How Much Does Your PC Cost To Run?

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how much does pc cost to runAlmost nothing that you buy is a one time investment. Most things have follow-up costs for maintenance or just for plain being used. With computers these costs are small and easily neglected, but depending on your needs they can add up to substantial amounts nevertheless.

Since you can’t manage what you don’t measure, let us examine what your computer really costs to run. It will open your eyes and might help you watch out for hidden costs.

Note that I focused on concrete and realistic costs only. There are many more hidden and hard to define costs. However, I have pointed them out along the way, so you can figure out the true costs for yourself if you want.

Calculation Basics

I trust that you can all do basic maths! Just to be sure we are all on the same page, let me explain my method. I multiplied monthly recurring costs (electricity) by 12 to get the yearly costs. To calculate the monthly or yearly total for one-time-investments, I recommend dividing the sum by the number of years or months you intend to use your laptop. You can also add expected one-time-costs for to your calculations.

Hardware

Before you can run a computer, you need to buy one. Whether you invest in a desktop computer, a laptop, or an Ultrabook can make a big difference, not only in terms of the up front investment, but also in terms of maintenance costs. The type of device is a significant factor in your calculations and will obviously influence your end result.

On the one hand a desktop computer is modular and can potentially last you longer than a laptop because it is much easier to upgrade, customize, and repair parts. On the other hand it consumes more energy and isn’t necessarily cheaper to buy. Moreover, it’s not very flexible and you will either invest in a mobile Internet device in the long run or otherwise pay for using a computer or the Internet while out of the house.

how much does pc cost to run

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In case you are yet to make a purchasing decision, reflect on this point thoroughly. I recommend to get a device only powerful enough to meet your needs for the time you are planning to use it. That said, do not save in terms of memory, CPU, or connectivity (HDMI, USB, etc.), as you will quickly exhaust what is available. However, do save in terms of size, screen resolution, internal drives, and accessories. Buying a more powerful device than what you really need will be more expensive both in the short and long term.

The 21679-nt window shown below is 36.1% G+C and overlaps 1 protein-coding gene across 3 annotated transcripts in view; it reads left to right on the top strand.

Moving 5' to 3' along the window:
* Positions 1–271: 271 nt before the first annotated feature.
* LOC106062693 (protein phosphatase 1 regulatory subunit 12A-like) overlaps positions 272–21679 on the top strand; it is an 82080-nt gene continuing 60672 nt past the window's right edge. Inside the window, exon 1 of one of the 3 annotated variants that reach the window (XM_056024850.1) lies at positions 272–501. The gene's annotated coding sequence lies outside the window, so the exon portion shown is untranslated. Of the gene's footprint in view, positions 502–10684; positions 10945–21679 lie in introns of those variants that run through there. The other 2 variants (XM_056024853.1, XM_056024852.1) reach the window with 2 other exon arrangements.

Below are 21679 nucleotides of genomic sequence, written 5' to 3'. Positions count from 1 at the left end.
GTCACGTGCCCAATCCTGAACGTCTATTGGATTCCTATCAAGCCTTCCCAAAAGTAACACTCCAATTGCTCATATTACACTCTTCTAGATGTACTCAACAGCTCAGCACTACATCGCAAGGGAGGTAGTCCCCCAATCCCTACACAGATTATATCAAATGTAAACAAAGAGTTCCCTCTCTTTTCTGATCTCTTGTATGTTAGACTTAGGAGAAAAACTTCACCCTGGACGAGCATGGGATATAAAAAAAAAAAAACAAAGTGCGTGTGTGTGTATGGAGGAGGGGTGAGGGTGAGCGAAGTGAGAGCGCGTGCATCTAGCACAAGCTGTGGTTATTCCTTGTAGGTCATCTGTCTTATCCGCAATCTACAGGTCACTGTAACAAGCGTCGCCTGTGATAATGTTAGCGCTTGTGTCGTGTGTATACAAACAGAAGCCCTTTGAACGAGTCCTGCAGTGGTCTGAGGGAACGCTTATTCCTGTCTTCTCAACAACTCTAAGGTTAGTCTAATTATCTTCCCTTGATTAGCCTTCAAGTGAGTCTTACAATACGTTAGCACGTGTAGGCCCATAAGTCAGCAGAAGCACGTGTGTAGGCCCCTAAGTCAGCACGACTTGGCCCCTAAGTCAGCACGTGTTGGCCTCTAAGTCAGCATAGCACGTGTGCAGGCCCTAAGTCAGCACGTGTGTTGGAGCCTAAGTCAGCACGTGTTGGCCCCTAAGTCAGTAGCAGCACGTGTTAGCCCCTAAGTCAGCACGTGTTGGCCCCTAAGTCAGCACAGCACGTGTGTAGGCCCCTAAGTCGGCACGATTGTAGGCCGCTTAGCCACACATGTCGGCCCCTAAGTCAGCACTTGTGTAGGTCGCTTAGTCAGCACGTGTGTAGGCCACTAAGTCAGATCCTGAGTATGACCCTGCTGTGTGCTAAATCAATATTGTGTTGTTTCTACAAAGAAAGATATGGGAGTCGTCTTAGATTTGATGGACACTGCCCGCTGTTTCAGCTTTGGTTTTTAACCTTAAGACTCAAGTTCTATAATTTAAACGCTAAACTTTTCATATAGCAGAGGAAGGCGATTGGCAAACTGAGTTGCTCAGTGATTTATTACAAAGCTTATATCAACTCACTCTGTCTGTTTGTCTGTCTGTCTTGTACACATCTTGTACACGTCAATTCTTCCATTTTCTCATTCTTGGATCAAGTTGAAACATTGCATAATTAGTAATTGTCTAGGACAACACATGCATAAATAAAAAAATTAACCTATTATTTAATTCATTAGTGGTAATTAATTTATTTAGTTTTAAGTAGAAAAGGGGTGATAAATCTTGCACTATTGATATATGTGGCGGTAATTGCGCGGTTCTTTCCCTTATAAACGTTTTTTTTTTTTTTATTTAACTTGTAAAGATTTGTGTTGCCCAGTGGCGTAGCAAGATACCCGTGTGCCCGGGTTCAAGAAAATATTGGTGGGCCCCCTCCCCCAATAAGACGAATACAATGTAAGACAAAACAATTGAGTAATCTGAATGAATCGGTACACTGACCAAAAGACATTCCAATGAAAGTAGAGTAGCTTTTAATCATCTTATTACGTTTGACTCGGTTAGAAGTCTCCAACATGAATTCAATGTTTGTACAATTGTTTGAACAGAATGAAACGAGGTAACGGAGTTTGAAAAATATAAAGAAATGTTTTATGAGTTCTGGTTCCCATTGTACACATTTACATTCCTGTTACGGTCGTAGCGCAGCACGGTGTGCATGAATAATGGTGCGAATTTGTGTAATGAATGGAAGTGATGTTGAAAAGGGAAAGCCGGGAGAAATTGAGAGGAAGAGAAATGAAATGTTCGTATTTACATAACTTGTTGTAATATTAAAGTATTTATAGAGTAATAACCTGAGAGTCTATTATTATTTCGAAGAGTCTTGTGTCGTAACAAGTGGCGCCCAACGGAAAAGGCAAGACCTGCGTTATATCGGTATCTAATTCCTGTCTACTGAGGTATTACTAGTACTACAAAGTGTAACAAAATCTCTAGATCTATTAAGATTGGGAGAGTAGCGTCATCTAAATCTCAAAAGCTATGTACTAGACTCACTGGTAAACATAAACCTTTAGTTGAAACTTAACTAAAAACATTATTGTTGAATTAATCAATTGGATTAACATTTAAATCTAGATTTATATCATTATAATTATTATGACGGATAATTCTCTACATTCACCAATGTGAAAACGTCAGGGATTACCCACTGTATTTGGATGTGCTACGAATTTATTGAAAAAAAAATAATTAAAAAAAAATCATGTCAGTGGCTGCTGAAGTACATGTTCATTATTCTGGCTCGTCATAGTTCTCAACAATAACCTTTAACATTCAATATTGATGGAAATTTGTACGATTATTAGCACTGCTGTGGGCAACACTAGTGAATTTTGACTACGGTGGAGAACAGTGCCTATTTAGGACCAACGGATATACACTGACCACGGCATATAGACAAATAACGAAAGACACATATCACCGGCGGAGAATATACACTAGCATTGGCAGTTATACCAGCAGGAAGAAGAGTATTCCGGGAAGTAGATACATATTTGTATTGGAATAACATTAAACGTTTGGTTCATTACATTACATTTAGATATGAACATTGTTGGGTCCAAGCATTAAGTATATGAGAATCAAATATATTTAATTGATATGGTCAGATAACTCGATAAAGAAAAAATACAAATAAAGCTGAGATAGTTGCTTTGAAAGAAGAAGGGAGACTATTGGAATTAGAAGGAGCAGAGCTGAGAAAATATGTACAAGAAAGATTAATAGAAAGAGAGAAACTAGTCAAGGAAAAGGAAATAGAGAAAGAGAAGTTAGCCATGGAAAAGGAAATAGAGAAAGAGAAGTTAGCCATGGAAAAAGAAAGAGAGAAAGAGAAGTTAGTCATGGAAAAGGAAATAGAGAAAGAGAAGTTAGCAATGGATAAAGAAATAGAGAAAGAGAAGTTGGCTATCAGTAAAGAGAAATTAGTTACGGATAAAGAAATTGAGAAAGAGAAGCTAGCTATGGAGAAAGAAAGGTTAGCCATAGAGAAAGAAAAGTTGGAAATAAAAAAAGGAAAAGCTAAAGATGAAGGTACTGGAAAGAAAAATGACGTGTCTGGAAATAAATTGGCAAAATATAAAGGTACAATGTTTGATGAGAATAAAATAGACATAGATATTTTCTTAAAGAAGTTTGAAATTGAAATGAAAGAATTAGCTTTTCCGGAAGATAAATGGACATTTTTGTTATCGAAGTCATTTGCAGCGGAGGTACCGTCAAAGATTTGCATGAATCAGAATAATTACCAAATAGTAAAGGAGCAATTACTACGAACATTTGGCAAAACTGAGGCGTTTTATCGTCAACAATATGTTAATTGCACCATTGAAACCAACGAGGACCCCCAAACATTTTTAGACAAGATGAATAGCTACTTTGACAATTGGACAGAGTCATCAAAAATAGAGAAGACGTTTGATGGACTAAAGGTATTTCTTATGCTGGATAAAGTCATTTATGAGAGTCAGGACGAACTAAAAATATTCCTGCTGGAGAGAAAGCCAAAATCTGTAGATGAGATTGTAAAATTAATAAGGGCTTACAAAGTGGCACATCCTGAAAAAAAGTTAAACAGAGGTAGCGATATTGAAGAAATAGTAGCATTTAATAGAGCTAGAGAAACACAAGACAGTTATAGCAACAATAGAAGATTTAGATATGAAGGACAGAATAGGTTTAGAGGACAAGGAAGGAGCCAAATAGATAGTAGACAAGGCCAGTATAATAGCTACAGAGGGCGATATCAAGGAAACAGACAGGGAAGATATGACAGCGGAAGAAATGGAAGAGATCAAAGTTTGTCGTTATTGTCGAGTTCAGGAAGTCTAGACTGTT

My laptop cost €799 and I intend to use it for a minimum two years.

Intermediate total: €399.50 / year or €33.29 / month.

Software & Services

How much money do you typically spend on software? Don’t forget apps, subscriptions, and upgrades. Note that as you get used to spending money on apps, you are more likely to send ever more. Also note that some of the free apps or services you are using now, might start charging for some features.

Personally, I can hardly remember the last time I spent money on software for personal use. I try to use free alternatives, especially cloud-based services as much as possible. However, I will factor in my recent upgrade to Windows 8, costs for online services, as well as a tiny buffer for apps I might buy. This adds up to €80.

Intermediate total: €439.50 / year or 36.63 / month

Power

Now this is a touchy subject. You can save quite a bit of power if you use your hardware conservatively and it doesn’t have to take great effort. Unfortunately, you won’t save great sums of money on every single device, which this calculation will reveal.

However, if you have many devices that run on electricity, if they are power hungry, and if you have been very wasteful in the way you run them, you can potentially half your electricity bill. Keep in mind that electricity costs are on the rise and at the same time more and more gadgets come with a plug. Thus it’s worth being mindful of power consumption, both when purchasing a new device or running your old ones. You can read more about this topic in my energy saving tips article.

cost to use a computer

Back to your computer’s power consumption! There isn’t an easy and accurate way to find out how much power your PC is consuming. You can either estimate the power usage or borrow a power meter to get accurate numbers. Unless you want to do a large scale investigation of your power usage, purchasing a power meter is not worth it.

cost to use a computer